Social networking has seen an unparalleled explosion in popularity across all age groups, over the past several years. Although we’ve moved past fad and cutting-edge technology into something more mainstream, the perpetual changes to software and sites keep most of us on our toes. Although there social networking rules are as varied as those using it, there are a few guidelines to keep in mind, especially when trying to use social networking on a professional level.
Remember as you explore the world of social networking and online communities, you are dealing with people. It isn’t advisable to barge in to a community, blog, bulletin board or conversation thread of any kind and announce that you are the guru of any given topic, any more than you would dial a random phone number and announcing to the person who just picked up that he or she was now your BFF.
Building relationships and taking part in conversations online should happen much the same way it would getting to know someone at a party. Even the sharpest of membership management software is designed to help forge connections, simplifying the process, not take the place of them. You cannot simply buy software and expect it to create an online community on auto-pilot. So how do you make social networking work for you? Try these ideas to get started:
1.Do your research. Find out what others are doing around you; that means competitors, specialists, trend seekers, even your friends. How are they using social media/networks? You might be surprised what gems you collect from such unexpected sources.
2. Mimic. Find a successful entity to model your organization after. Can’t find one you like? Pick one you don’t care for and do the opposite (You really can learn from other’s mistakes).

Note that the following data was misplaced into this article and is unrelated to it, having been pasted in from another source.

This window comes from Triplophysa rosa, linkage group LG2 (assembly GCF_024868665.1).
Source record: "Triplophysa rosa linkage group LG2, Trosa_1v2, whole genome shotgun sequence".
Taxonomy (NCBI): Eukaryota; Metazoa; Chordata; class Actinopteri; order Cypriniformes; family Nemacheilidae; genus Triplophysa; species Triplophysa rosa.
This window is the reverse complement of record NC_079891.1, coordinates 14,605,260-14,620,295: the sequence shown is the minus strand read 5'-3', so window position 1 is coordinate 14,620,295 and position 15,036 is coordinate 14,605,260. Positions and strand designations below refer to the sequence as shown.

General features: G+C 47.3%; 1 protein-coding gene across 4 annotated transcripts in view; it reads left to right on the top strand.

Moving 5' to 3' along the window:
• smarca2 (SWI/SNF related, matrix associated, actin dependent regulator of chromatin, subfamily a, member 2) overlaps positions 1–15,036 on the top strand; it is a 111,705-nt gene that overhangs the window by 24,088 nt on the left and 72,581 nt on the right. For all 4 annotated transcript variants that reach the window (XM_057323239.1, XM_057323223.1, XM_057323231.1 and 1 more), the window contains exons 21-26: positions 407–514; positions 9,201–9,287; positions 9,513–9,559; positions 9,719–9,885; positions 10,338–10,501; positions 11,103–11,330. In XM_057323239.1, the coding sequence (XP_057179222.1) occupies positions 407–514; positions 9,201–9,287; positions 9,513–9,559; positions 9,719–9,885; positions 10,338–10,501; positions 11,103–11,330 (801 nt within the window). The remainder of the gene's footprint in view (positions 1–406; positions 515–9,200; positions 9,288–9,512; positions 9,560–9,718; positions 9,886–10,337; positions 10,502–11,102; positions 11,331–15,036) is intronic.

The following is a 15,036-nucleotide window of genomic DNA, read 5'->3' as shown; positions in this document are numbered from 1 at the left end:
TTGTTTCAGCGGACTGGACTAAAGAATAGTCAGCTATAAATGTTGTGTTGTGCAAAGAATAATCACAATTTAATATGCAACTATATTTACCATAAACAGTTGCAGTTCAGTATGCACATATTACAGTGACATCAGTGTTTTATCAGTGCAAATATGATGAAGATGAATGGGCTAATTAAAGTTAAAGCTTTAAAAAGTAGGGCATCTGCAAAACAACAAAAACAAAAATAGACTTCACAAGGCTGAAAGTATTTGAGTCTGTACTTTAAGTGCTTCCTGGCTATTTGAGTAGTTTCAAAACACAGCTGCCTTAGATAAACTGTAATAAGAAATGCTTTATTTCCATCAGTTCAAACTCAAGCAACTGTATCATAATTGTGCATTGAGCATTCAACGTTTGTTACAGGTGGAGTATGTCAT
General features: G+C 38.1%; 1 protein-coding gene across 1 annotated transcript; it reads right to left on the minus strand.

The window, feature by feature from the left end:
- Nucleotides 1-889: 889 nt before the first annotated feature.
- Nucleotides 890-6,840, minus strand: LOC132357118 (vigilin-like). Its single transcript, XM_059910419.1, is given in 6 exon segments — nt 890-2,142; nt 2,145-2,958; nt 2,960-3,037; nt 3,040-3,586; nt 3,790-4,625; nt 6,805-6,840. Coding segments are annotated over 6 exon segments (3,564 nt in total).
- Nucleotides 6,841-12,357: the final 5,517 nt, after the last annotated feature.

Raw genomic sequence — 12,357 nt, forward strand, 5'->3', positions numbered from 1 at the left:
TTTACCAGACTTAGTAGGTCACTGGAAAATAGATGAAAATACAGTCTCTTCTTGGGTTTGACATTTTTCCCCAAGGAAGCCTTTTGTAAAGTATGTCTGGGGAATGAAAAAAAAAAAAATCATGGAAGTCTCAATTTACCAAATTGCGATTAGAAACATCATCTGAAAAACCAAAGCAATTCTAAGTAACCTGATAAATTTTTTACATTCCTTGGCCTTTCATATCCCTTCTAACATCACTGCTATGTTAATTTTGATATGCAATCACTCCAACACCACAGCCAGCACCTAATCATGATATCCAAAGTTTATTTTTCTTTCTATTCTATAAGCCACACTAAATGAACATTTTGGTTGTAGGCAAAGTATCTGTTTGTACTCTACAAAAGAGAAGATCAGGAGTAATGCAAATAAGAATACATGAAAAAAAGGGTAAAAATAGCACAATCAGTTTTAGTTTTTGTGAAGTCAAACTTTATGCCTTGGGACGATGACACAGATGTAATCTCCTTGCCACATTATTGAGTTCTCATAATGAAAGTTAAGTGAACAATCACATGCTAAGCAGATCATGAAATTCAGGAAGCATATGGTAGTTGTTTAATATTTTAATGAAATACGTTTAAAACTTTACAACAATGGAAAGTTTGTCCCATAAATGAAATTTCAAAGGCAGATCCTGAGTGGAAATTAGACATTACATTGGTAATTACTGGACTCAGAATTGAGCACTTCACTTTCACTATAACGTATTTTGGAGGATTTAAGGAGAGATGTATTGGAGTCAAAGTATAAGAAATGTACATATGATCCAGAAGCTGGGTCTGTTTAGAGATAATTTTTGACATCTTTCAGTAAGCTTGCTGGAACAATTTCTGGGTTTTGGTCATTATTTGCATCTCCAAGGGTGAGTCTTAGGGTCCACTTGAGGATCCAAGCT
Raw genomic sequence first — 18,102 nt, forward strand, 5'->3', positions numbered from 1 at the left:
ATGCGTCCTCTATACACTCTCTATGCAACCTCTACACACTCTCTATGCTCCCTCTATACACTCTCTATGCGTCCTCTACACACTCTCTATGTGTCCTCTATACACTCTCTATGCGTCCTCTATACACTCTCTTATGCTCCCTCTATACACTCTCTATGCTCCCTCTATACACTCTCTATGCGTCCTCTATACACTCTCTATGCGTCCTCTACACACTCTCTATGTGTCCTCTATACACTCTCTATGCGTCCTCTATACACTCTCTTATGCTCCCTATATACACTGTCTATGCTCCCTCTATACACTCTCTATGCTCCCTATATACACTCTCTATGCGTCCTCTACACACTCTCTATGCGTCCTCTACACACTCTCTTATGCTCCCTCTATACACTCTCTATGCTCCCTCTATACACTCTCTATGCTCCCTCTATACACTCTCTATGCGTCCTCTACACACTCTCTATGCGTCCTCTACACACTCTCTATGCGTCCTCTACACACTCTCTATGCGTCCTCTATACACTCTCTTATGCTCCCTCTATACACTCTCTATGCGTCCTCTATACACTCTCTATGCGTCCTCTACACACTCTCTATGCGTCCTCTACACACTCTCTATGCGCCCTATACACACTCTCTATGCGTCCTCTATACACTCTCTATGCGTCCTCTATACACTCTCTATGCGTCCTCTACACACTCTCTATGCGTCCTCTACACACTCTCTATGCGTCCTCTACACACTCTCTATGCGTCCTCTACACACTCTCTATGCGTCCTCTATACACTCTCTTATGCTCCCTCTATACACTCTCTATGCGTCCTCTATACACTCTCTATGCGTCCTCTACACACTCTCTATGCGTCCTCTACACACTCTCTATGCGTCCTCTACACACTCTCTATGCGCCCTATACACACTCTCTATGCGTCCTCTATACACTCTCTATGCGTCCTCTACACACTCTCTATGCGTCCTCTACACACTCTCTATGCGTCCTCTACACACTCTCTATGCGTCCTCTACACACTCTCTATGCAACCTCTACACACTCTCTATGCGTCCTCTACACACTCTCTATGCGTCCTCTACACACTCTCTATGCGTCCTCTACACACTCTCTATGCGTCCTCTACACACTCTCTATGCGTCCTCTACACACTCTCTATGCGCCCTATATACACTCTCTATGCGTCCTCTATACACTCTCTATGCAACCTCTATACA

3. Subscribe to RSS feeds or enewsletters. Most industry people will tell you they do a lot of skimming of the Internet for content meaningful to them and their organization(s). RSS makes it easy. As you’re surfing the Net, when you find content you like, check for a little orange icon and click on it to request updated content be sent to you automatically. No RSS feed on the site? Use your bookmark feature instead of your favorites. Then those sites can travel with you no matter what computer or phone you’re on. (Apps like Evernote can also be helpful with this sort of compilation.)
4. Blog, blog, blog. Blogging has gone mainstream. There is no better way to convey your organization’s voice than through this method. Whether you choose multiple blog contributors or just one, don’t concern yourself with your inability to write the Great American novel, concentrate on your message (but do run spell check, please). Also, it is not necessary, or advisable, to write solely about your organization. Feel free to add some personal touches or industry information. Point out what you like and who’s doing it well. Don’t be afraid to offer an opinion. Opinions frequently elicit feedback. Feedback means more readers. More readers mean more traffic for your site.
5. Comment on other blogs. Share your insight but make sure it’s relevant to the discussion. You can insert your own site URL (if it makes sense within the conversation) to increase traffic/readership on your site. Use the same discretion you would when giving a recent acquaintance a business card. If it seems like a good opportunity where you both will benefit, do it; if not, wait for another opportunity. Don’t overlook micro-blogging sites. Amass a following and be a follower.
6. Don’t try to do it all yourself. Why recreate the wheel? There are companies out there able to do it more efficiently than you can. Seek their help. Look for a vendor partner that offers web-hosting, site design, networking/membership management, administrative tools, customer service and all future enhancements for one low price. Do you really need to take on the expense and time of doing something in-house that can be done elsewhere for less money and resources? While you can’t automate a connection, you can simplify your daily tasks.
Don’t be afraid you’ll “do” social media wrong. Share as you would like to be shared and engage as you would like to be engaged. The rest will happen.